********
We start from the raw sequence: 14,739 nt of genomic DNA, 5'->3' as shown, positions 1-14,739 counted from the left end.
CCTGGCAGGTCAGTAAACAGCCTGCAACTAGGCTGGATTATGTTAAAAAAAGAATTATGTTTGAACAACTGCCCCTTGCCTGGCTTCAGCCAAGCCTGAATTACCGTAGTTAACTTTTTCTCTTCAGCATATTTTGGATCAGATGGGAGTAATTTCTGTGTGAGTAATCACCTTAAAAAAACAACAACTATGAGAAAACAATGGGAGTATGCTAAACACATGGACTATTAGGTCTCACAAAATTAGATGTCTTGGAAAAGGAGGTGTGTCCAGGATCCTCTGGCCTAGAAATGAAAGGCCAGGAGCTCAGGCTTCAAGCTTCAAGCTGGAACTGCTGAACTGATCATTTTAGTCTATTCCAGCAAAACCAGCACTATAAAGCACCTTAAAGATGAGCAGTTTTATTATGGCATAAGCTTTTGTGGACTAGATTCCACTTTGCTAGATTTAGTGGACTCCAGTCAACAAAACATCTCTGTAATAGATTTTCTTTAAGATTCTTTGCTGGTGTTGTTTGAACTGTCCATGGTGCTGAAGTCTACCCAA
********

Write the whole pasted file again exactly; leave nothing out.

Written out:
We start from the raw sequence: 14,739 nt of genomic DNA, 5'->3' as shown, positions 1-14,739 counted from the left end.
CCTGGCAGGTCAGTAAACAGCCTGCAACTAGGCTGGATTATGTTAAAAAAAGAATTATGTTTGAACAACTGCCCCTTGCCTGGCTTCAGCCAAGCCTGAATTACCGTAGTTAACTTTTTCTCTTCAGCATATTTTGGATCAGATGGGAGTAATTTCTGTGTGAGTAATCACCTTAAAAAAACAACAACTATGAGAAAACAATGGGAGTATGCTAAACACATGGACTATTAGGTCTCACAAAATTAGATGTCTTGGAAAAGGAGGTGTGTCCAGGATCCTCTGGCCTAGAAATGAAAGGCCAGGAGCTCAGGCTTCAAGCTTCAAGCTGGAACTGCTGAACTGATCATTTTAGTCTATTCCAGCAAAACCAGCACTATAAAGCACCTTAAAGATGAGCAGTTTTATTATGGCATAAGCTTTTGTGGACTAGATTCCACTTTGCTAGATTTAGTGGACTCCAGTCAACAAAACATCTCTGTAATAGATTTTCTTTAAGATTCTTTGCTGGTGTTGTTTGAACTGTCCATGGTGCTGAAGTCTACCCAA